Yet Mugabe soon cracked down on his black opponents – most notably the massacre of an estimated 20,000 Ndebele people by his predominantly Shona thugs.

Soon enough his militias, which also ousted Nkomo, began seizing white-owned farmland and redistributing it among members of the renamed ZANU-PF party.

This campaign of intimidation, which led to the white population dropping from 278,000 to less than 50,000, peaked in 2002.

It ruined the economy and triggered a hyperinflation crisis that led to 500 trillion dollar banknotes being issued in 2008 and then quickly becoming worthless.

The same year, as millions in the mineral-rich country faced starvation, the average life expectancy for women plunged to 34 – the lowest in the world.

The crisis forced Mugabe to agree to a power-sharing deal with his frequently beaten and tortured rival Morgan Tsvangirai.

But at this year’s elections, the opposition accused winner Mugabe cheating again and have boycotted the parliament in protest.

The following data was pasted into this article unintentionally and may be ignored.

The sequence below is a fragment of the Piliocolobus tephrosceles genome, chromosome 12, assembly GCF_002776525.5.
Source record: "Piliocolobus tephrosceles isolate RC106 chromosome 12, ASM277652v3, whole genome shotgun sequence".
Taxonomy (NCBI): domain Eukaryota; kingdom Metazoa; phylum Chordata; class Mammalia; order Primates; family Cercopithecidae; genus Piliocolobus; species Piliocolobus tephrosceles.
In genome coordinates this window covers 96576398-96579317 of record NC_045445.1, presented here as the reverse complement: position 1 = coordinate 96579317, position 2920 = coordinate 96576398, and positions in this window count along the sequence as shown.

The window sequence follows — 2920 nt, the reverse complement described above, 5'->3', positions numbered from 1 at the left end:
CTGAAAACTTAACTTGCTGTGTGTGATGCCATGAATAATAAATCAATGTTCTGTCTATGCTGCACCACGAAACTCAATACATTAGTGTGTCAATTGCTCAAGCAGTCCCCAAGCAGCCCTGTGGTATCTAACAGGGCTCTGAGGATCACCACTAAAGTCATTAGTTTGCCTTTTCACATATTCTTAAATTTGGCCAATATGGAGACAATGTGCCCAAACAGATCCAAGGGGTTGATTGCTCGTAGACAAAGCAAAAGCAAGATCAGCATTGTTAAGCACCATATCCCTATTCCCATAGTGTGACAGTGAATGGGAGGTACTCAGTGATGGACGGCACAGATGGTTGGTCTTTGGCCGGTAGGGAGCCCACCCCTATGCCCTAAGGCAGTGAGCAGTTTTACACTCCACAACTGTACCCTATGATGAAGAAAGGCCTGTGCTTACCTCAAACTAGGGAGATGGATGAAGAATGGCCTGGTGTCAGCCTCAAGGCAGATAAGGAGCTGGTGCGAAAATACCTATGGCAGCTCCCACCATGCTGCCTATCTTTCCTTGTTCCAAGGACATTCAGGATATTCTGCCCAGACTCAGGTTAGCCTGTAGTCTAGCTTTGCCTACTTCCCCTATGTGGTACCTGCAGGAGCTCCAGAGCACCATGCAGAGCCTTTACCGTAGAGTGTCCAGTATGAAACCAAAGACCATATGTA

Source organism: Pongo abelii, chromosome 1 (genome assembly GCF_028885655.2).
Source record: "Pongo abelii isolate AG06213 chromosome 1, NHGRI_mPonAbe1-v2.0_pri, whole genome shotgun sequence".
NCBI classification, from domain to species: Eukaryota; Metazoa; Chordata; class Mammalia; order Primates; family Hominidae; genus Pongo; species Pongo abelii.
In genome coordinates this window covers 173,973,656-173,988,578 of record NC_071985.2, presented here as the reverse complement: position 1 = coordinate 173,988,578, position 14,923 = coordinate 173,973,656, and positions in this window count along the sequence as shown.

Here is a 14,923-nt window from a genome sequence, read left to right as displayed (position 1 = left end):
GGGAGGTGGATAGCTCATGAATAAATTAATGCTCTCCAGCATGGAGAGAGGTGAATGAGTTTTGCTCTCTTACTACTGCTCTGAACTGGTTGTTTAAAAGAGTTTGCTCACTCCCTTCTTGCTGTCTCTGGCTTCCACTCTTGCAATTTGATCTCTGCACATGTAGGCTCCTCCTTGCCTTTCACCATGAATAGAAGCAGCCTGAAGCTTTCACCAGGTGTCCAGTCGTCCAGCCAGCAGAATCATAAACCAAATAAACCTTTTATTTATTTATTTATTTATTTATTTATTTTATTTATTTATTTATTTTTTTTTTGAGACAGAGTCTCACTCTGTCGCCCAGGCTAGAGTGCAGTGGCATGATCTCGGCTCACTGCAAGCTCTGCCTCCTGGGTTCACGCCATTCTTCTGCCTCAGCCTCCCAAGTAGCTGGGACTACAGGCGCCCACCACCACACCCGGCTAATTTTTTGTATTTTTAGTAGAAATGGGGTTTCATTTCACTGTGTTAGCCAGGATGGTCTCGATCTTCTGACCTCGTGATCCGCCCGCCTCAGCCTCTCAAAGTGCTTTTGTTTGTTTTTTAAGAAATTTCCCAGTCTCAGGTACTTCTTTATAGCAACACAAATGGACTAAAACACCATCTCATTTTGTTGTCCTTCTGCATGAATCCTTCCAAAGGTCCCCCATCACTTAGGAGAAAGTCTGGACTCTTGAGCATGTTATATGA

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    I feel ashamed to admit my family came from such a place if Rhodesia was so much worse than current Zimbabwe how come a third of the population have fled, its a disgrace, utterly

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      zondi 11 years ago

      If Rhodesia was better than Zimbabwe, then why did the more than 70 000 ZANLA and ZIPRA cadres took up arms against Ian Smith and his Rhodies? You never lived in Rhodesia young man, that’s why you are hallucinating.

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    mambo 11 years ago

    Great picture of Joshua Nkomo wearing a Josiah Tongogara mask!